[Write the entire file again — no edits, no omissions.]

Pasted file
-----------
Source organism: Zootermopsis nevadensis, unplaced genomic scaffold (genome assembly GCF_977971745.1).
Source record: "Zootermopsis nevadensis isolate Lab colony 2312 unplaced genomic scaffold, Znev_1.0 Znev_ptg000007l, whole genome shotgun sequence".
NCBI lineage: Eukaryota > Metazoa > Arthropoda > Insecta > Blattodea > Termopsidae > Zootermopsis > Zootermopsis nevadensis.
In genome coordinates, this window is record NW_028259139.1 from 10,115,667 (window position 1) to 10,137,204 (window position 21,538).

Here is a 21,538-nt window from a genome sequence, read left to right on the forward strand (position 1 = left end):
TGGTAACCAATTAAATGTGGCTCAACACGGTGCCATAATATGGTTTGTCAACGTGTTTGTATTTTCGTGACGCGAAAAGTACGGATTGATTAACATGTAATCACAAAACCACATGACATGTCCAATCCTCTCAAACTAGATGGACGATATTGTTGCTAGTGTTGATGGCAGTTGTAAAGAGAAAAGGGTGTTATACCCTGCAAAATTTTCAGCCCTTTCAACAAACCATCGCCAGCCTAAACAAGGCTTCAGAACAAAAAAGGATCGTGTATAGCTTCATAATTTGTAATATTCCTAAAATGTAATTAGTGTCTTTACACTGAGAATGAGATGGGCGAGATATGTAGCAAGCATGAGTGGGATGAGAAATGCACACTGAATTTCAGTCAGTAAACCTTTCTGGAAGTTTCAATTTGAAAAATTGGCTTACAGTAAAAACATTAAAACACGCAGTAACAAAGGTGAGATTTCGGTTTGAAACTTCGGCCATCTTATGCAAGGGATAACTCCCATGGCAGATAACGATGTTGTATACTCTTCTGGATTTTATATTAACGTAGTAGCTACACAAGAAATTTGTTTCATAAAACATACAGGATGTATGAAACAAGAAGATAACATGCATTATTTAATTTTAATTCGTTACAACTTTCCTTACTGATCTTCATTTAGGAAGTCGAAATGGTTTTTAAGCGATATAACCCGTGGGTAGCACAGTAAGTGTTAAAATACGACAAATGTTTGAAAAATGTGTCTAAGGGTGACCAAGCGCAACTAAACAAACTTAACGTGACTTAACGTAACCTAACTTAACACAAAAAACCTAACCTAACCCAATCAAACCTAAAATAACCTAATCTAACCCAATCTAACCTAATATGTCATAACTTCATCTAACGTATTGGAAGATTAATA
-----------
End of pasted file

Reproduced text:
Source organism: Zootermopsis nevadensis, unplaced genomic scaffold (genome assembly GCF_977971745.1).
Source record: "Zootermopsis nevadensis isolate Lab colony 2312 unplaced genomic scaffold, Znev_1.0 Znev_ptg000007l, whole genome shotgun sequence".
NCBI lineage: Eukaryota > Metazoa > Arthropoda > Insecta > Blattodea > Termopsidae > Zootermopsis > Zootermopsis nevadensis.
In genome coordinates, this window is record NW_028259139.1 from 10,115,667 (window position 1) to 10,137,204 (window position 21,538).

Here is a 21,538-nt window from a genome sequence, read left to right on the forward strand (position 1 = left end):
TGGTAACCAATTAAATGTGGCTCAACACGGTGCCATAATATGGTTTGTCAACGTGTTTGTATTTTCGTGACGCGAAAAGTACGGATTGATTAACATGTAATCACAAAACCACATGACATGTCCAATCCTCTCAAACTAGATGGACGATATTGTTGCTAGTGTTGATGGCAGTTGTAAAGAGAAAAGGGTGTTATACCCTGCAAAATTTTCAGCCCTTTCAACAAACCATCGCCAGCCTAAACAAGGCTTCAGAACAAAAAAGGATCGTGTATAGCTTCATAATTTGTAATATTCCTAAAATGTAATTAGTGTCTTTACACTGAGAATGAGATGGGCGAGATATGTAGCAAGCATGAGTGGGATGAGAAATGCACACTGAATTTCAGTCAGTAAACCTTTCTGGAAGTTTCAATTTGAAAAATTGGCTTACAGTAAAAACATTAAAACACGCAGTAACAAAGGTGAGATTTCGGTTTGAAACTTCGGCCATCTTATGCAAGGGATAACTCCCATGGCAGATAACGATGTTGTATACTCTTCTGGATTTTATATTAACGTAGTAGCTACACAAGAAATTTGTTTCATAAAACATACAGGATGTATGAAACAAGAAGATAACATGCATTATTTAATTTTAATTCGTTACAACTTTCCTTACTGATCTTCATTTAGGAAGTCGAAATGGTTTTTAAGCGATATAACCCGTGGGTAGCACAGTAAGTGTTAAAATACGACAAATGTTTGAAAAATGTGTCTAAGGGTGACCAAGCGCAACTAAACAAACTTAACGTGACTTAACGTAACCTAACTTAACACAAAAAACCTAACCTAACCCAATCAAACCTAAAATAACCTAATCTAACCCAATCTAACCTAATATGTCATAACTTCATCTAACGTATTGGAAGATTAATA